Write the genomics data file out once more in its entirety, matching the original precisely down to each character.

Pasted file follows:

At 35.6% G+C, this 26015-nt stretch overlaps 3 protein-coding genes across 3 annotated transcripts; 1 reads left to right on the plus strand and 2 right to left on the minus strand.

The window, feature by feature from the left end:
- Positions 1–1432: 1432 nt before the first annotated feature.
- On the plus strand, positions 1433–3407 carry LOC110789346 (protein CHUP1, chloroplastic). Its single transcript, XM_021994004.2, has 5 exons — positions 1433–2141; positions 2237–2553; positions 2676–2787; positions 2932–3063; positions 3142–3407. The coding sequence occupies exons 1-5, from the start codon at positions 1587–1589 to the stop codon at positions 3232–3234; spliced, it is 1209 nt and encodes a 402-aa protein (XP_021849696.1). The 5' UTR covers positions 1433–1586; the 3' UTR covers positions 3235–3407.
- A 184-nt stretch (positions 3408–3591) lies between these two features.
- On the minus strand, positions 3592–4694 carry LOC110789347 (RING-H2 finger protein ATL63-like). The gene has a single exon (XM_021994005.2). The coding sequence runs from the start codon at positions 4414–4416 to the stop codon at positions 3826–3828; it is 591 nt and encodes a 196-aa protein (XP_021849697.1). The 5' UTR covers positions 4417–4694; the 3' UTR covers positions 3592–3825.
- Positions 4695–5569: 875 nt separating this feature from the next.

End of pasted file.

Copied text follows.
At 35.6% G+C, this 26015-nt stretch overlaps 3 protein-coding genes across 3 annotated transcripts; 1 reads left to right on the plus strand and 2 right to left on the minus strand.

The window, feature by feature from the left end:
- Positions 1–1432: 1432 nt before the first annotated feature.
- On the plus strand, positions 1433–3407 carry LOC110789346 (protein CHUP1, chloroplastic). Its single transcript, XM_021994004.2, has 5 exons — positions 1433–2141; positions 2237–2553; positions 2676–2787; positions 2932–3063; positions 3142–3407. The coding sequence occupies exons 1-5, from the start codon at positions 1587–1589 to the stop codon at positions 3232–3234; spliced, it is 1209 nt and encodes a 402-aa protein (XP_021849696.1). The 5' UTR covers positions 1433–1586; the 3' UTR covers positions 3235–3407.
- A 184-nt stretch (positions 3408–3591) lies between these two features.
- On the minus strand, positions 3592–4694 carry LOC110789347 (RING-H2 finger protein ATL63-like). The gene has a single exon (XM_021994005.2). The coding sequence runs from the start codon at positions 4414–4416 to the stop codon at positions 3826–3828; it is 591 nt and encodes a 196-aa protein (XP_021849697.1). The 5' UTR covers positions 4417–4694; the 3' UTR covers positions 3592–3825.
- Positions 4695–5569: 875 nt separating this feature from the next.